An interesting addition can be found in Art. 12.2 of the DSA, which says that when applying and enforcing their own restrictions platform providers “shall act in a diligent, objective and proportionate manner”. In particular, they have to give due regard to the rights and legitimate interests of all parties involved, including the fundamental rights of their users, “such as the freedom of expression, freedom and pluralism of the media, and other fundamental rights and freedoms as enshrined in the Charter”. It is not yet fully clear how this provision will be interpreted (see also here). It does not say that certain types of content cannot be removed (or blocked). It emphasizes, instead, the importance of proper balancing between different fundamental rights and freedoms indicating that platforms should respect the rights of their users, for example their right to access information. Art. 12.2, therefore, makes platforms (thus private entities) responsible for protecting fundamental rights of their users and all other parties involved. This horizontal effect, however, will have to be tested in the long run. It is unclear to which extent users can appeal directly to their fundamental rights, e.g. the freedom to receive and impart information under article 10 of the ECHR, in a complaint procedure against a platform which restricted abortion-related content. Who would have such a (potential) right. Platforms will have to weigh “the rights and legitimate interests of all parties involved”. Does this mean users whose content was restricted or does it include third parties whose right to receive information about abortion was also affected as a result of platform content moderation decision? Does this include the right of the general public to uphold national rules on morality?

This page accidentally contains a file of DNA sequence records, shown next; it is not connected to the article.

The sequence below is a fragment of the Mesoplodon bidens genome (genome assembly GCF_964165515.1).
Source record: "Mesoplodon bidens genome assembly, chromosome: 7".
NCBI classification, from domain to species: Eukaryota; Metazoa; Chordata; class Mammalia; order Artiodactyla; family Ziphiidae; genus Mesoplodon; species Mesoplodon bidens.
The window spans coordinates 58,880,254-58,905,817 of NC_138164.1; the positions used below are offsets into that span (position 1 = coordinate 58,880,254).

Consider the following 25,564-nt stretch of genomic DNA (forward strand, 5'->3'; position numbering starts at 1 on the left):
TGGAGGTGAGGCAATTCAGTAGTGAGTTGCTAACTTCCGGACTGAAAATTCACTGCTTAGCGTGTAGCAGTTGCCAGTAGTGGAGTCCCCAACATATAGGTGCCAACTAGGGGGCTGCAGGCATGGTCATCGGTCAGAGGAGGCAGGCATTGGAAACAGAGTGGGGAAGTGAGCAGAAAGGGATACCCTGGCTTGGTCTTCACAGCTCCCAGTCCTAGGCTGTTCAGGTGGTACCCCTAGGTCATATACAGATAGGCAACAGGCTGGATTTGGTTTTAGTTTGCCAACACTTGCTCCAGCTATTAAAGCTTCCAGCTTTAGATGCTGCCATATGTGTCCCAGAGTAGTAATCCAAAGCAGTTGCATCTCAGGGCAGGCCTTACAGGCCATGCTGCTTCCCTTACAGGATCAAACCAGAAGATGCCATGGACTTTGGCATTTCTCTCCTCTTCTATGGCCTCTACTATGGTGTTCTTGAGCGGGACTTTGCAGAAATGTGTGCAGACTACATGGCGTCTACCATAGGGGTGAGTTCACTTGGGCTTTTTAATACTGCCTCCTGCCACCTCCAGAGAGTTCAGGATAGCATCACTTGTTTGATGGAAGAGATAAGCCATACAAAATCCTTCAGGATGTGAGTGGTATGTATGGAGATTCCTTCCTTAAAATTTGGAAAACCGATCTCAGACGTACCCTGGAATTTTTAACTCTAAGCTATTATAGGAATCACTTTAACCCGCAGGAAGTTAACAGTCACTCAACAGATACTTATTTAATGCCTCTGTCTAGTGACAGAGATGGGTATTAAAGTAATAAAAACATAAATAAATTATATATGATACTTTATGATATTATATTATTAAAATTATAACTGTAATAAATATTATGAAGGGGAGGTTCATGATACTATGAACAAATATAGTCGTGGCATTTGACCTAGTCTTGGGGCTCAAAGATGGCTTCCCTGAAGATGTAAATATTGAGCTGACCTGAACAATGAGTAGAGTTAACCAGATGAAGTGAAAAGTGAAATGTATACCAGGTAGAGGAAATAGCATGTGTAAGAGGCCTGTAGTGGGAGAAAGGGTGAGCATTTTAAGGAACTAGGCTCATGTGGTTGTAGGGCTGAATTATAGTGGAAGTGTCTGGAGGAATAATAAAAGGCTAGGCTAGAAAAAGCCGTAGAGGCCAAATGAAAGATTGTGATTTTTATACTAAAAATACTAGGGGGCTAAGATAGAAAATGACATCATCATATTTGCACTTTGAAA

Finally, the operationalization of this provision will be a major challenge, as platforms have to ‘act in a diligent, objective and proportionate manner’ and take ‘due regard’ to fundamental rights not only in cases of content removal, but also when restricting the availability, visibility, and accessibility of information. For instance, how would such due regard be taken when platforms use algorithmic tools to shadow ban information about reproductive rights?
Dobbs‘ aftermath is yet another example showing that the power of platforms, especially when used to reinforce state power, can have a disastrous effect on the exercise of fundamental rights. In the U.S., there are growing concerns of how the decision affects the right to privacy (see here and here). In the EU, the DSA was supposed to create a safe digital space where the fundamental rights of users, including freedom of expression, are protected. It is, arguably, easier said than done. Despite its ambitious goals, the Regulation is not exactly a magic cure to censorship, whether by state or private entities. Orders to remove content defined as illegal by one state only can be effectively issued. Platforms get little guidance on how to act when Member States have opposing views on the legality of content (such as aiding/abetting abortion or information about access to abortion pills). However, unlike the rules on removing terrorist content online, the DSA limits the scope of the orders against illegal content under Art. 8 to the territory of the issuing State (in principle). The platforms, moreover, may choose to restrict content which is not illegal based on their own terms and conditions. Although the reference to fundamental rights in Art. 12.2 is important, it is not an obligation to host any type of content. Without specifying what exactly it entails, and how to operationalize it in algorithmic content moderation decisions, the significance of Art. 12.2 may be lost in the sauce. The exact scope, enforcement and a balance between different fundamental rights and interests of parties involved, such as, for instance, users’ freedom of expression and platforms’ freedom to conduct a business, will be determined in practice. It will be interesting to see how platforms operationalize the provisions and how they are interpreted by the courts.